"Two Worlds" map showing the USSR in red with the U.S. in blue barely visible over the horizon.
Map from Time Magazine, Jan. 2, 1950.

Has a New Cold War Really Begun? Why the Term Shouldn't Apply to Today's Great-Power Tensions

March 27, 2018
Odd Arne Westad
This is a summary of an article originally published by Foreign Affairs.   

The author writes that at the heart of the Cold War's bipolar global system was an ideological battle between socialism and capitalism. In that intense and dangerous era, strategic nuclear weapons "were intended to destroy the superpower opponent" regardless of the cost. The international affairs of today are no longer rooted in the absolutes of the Cold War. The world has moved beyond bipolarity and the centrality of ideology. "Whatever international system is being created at the moment, it is not a Cold War." Instead of turning to the overused term "Cold War," the author argues that we should look at how the lessons of the past influence our thinking about today. "If we want to apply history to policymaking, we must learn to be as alert to differences as we are to analogies.”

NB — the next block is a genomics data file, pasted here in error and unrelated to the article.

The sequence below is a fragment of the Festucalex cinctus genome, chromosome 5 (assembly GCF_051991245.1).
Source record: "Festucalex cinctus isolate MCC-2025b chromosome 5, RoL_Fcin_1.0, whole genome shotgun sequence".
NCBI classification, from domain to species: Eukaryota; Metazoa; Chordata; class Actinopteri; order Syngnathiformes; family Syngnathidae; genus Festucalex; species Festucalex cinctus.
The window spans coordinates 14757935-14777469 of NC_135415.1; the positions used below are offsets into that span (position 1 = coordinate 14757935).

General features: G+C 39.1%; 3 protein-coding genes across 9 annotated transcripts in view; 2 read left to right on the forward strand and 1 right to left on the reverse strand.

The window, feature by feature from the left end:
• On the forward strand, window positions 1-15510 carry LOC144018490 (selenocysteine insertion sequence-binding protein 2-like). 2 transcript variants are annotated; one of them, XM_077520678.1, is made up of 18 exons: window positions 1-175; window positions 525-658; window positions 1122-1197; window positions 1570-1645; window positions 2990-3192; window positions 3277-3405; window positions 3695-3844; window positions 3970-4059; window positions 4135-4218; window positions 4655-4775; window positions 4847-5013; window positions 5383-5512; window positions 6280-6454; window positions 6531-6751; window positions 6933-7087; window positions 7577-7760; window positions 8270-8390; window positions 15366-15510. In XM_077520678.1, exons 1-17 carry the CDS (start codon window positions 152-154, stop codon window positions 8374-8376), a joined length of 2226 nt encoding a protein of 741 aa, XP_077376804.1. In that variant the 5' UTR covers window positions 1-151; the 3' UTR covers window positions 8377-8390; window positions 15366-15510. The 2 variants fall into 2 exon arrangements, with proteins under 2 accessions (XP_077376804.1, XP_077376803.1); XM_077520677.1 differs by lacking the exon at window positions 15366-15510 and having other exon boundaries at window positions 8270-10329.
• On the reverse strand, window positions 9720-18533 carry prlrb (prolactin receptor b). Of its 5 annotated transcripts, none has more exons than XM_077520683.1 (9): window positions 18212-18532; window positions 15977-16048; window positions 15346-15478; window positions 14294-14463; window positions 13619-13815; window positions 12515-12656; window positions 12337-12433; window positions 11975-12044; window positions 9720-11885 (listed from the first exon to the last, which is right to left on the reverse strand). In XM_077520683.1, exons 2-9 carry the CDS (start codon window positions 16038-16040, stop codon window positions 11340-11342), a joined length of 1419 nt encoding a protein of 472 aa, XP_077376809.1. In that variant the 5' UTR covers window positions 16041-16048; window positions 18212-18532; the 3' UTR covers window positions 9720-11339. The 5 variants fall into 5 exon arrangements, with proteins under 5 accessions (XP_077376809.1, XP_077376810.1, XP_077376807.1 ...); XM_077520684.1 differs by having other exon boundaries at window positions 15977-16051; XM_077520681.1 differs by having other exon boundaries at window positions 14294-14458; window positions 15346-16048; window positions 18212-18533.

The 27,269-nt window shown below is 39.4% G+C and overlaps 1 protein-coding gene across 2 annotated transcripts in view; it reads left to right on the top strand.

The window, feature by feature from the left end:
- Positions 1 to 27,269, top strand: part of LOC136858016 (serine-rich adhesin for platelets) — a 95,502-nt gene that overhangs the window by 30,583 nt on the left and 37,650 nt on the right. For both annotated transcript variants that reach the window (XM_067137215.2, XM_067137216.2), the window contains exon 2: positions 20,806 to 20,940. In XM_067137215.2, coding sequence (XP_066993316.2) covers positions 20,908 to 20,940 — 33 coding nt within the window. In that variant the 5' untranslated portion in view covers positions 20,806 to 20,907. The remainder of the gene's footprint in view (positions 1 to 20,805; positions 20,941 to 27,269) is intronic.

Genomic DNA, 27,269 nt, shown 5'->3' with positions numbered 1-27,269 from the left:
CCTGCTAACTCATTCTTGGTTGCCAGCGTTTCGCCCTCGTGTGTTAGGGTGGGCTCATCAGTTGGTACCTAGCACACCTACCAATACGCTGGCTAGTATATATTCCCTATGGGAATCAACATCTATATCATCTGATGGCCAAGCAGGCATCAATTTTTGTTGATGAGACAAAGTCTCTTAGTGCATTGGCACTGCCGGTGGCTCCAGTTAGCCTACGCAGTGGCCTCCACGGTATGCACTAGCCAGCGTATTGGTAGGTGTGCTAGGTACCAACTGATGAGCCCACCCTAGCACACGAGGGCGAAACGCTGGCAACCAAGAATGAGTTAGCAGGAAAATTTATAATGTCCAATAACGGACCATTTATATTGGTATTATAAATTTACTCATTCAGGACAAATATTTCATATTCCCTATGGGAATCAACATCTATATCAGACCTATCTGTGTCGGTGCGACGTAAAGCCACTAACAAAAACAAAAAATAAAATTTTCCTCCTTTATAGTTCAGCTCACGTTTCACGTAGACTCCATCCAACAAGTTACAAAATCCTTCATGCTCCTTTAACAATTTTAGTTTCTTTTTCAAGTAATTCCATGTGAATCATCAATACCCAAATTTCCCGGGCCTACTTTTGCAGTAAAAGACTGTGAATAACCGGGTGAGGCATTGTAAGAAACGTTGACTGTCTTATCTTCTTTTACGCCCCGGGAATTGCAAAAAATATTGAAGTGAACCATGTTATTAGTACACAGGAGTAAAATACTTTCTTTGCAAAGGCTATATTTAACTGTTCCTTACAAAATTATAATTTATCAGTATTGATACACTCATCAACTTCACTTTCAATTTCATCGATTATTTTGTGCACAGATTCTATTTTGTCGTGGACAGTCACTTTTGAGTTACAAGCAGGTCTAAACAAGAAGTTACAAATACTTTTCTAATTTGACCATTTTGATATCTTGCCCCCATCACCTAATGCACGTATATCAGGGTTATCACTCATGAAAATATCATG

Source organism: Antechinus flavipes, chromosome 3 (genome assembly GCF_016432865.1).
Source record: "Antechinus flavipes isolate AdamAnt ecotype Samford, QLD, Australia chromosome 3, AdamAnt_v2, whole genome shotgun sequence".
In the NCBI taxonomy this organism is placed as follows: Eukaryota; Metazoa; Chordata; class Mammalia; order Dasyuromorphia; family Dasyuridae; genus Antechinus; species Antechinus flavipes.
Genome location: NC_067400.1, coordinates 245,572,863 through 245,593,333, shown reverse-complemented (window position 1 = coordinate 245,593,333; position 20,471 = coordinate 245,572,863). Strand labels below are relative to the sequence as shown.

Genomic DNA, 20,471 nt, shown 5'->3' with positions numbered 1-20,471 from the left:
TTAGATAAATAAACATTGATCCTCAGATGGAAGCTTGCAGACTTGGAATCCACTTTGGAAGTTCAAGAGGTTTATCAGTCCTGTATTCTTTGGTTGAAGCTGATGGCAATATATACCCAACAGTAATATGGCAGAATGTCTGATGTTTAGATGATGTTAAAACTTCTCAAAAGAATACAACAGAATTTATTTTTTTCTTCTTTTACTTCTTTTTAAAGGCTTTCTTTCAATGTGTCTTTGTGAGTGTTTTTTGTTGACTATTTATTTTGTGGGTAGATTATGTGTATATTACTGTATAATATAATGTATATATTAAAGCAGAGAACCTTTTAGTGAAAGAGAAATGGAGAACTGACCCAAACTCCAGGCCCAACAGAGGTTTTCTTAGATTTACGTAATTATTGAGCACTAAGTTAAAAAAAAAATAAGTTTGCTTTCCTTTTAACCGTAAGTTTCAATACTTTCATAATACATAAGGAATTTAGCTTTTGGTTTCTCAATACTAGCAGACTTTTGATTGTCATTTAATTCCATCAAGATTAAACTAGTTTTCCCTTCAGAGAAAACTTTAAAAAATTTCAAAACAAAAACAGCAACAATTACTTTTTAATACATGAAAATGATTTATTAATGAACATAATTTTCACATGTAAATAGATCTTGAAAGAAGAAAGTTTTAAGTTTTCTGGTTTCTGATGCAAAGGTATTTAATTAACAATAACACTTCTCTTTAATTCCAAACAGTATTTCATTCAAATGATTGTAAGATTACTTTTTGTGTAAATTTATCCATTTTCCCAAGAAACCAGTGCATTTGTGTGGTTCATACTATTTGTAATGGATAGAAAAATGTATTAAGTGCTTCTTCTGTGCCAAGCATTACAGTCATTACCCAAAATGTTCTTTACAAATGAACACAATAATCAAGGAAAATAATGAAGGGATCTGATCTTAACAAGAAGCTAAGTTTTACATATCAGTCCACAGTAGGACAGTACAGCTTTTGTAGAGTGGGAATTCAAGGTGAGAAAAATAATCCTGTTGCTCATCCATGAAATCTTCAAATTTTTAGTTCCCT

Read the full article at Foreign Affairs. 


Odd Arne Westad

Odd Arne Westad is a professor of U.S.-Asia relations at Harvard's Kennedy School of Government

Photo from Cornell University – PJ Mode Collection of Persuasive Cartography shared under a CC BY-NC-SA 3.0 license.